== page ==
Schott: Matz Masterful After Facing Adversity

Steven Matz has been an instant success in the major leagues, and he faced his first touch of adversity when his first start of this season did not go as planned.

In his season debut against Miami on April 11, Matz allowed seven runs in just 1 2/3 innings.

Matz showed tremendous maturity by responding to the adversity with seven shutout innings in Cleveland. He then allowed just two runs in 6 2/3 innings in Atlanta, and six shutout innings against San Francisco last Friday. That gave Matz seven wins in his first ten starts, the most

Mets Manager Terry Collins said of Matz mixing up his pitches better now, and what he focused on in that start against Miami, “He didn’t have fastball command, so he kept throwing it. If you look at it, he was having trouble finding commanding his fastball and he just stayed with it. He was trying to search for that release point. If you look at the next start, all of a sudden, he’s mixing in his change and his curveball and got easier outs. So, I think that was a big factor is that, no matter what you’re doing, even if you don’t have command of the breaking ball, you’ve still got to throw it.

“Go back to one game, I refer to it a lot, the one game that Jake pitched, maybe his second or third start here in the big leagues, he didn’t have a breaking ball for five innings, and all of a sudden had it, all of a sudden found it about the fourth inning. Next thing you know it’s seven innings and one run, because you’ve got to continue to use your stuff, you can’t just throw it out the window. You’ve gotta let those hitters that you’ll throw it, and sooner or later, you’ll find the grip or release point to make it effective,” said Collins.

Matz was set to face the Braves for the second time in as many weeks, and Collins said of what he wanted to see from his young pitcher, “Well, after that first start, I think he’s absolutely gone in the right direction. He’s pitching, he’s using all his pitches, he’s not relying on one pitch in any situation. He’s using his changeup effectively, so all it is now is continue to work on locate, locate, locate. He’s exactly where we thought he was going to be right now.”

On Wednesday, Matz went out and threw one of the best outings of his career, as he went 7 2/3 innings of shutout ball on just two hits, did not walk a batter, and struck out eight.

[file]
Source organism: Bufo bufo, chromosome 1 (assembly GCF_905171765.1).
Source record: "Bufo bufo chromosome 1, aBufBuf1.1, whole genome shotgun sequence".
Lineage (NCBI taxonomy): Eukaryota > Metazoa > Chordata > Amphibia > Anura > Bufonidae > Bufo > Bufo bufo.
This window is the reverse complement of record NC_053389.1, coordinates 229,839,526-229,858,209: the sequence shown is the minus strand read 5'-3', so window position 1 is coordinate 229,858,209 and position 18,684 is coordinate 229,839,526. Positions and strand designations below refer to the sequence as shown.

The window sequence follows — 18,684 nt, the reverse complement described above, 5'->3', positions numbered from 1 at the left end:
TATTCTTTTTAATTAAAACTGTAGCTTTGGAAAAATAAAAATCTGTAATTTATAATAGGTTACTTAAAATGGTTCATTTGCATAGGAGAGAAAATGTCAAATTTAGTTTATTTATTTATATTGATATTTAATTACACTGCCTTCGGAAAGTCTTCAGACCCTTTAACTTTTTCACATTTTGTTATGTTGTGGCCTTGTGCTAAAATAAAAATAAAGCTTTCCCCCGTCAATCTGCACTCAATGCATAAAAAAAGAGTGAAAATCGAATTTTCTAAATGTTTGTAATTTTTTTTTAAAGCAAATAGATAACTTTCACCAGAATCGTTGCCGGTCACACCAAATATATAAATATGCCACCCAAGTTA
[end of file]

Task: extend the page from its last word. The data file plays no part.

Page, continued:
The two hits were to pitcher Jhoulys Chacin, whichcame in the third inning after Matz retired the first eight in the Braves lineup; and Erick Aybar, with two out in the eighth inning.

Matz hit 105 pitches on Aybar’s hit, and that was it for him on the rainy afternoon.

Matz’s control was incredible, as he pitched to contact, and not only didn’t walk anybody, he rarely got to three balls in any counts. He did hit Freddie Freeman with a pitch that grazed his jersey in the seventh inning.

All three runners Atlanta got on base had one thing in common: they didn’t get past first base.

Matz struck out eight to give him 30 K’s in 28 2/3 innings on the season.

Collins said of Matz’s outing being an example of just how dominant he can be, “I think today’s the perfect example of it. Tough day to pitch because of the weather, and he went out and did what he’s been doing lately, throwing strikes, using all his stuff.”

On how important is was for Matz to pitch deep into the game, as Colon did Monday night, Collins said, “As I said before the game, we’ve gotta keep an eye on these guys. They’re coming back probably the first time all season on four days rest; therefore, we’ve got to make sure they’re okay. Bartolo, even though he’s a big, strong guy, he’s still 43 years old, he’s still coming back on four days for the first time, and you know, these next games are important, and when you have those kinds of leads, you know what, hey, look, I get shutouts and how important they are to guys, but wins are the most important thing, and to be able to go out there after four days and pitch as well as he did this previous time, we’re gonna take care of these guys.”


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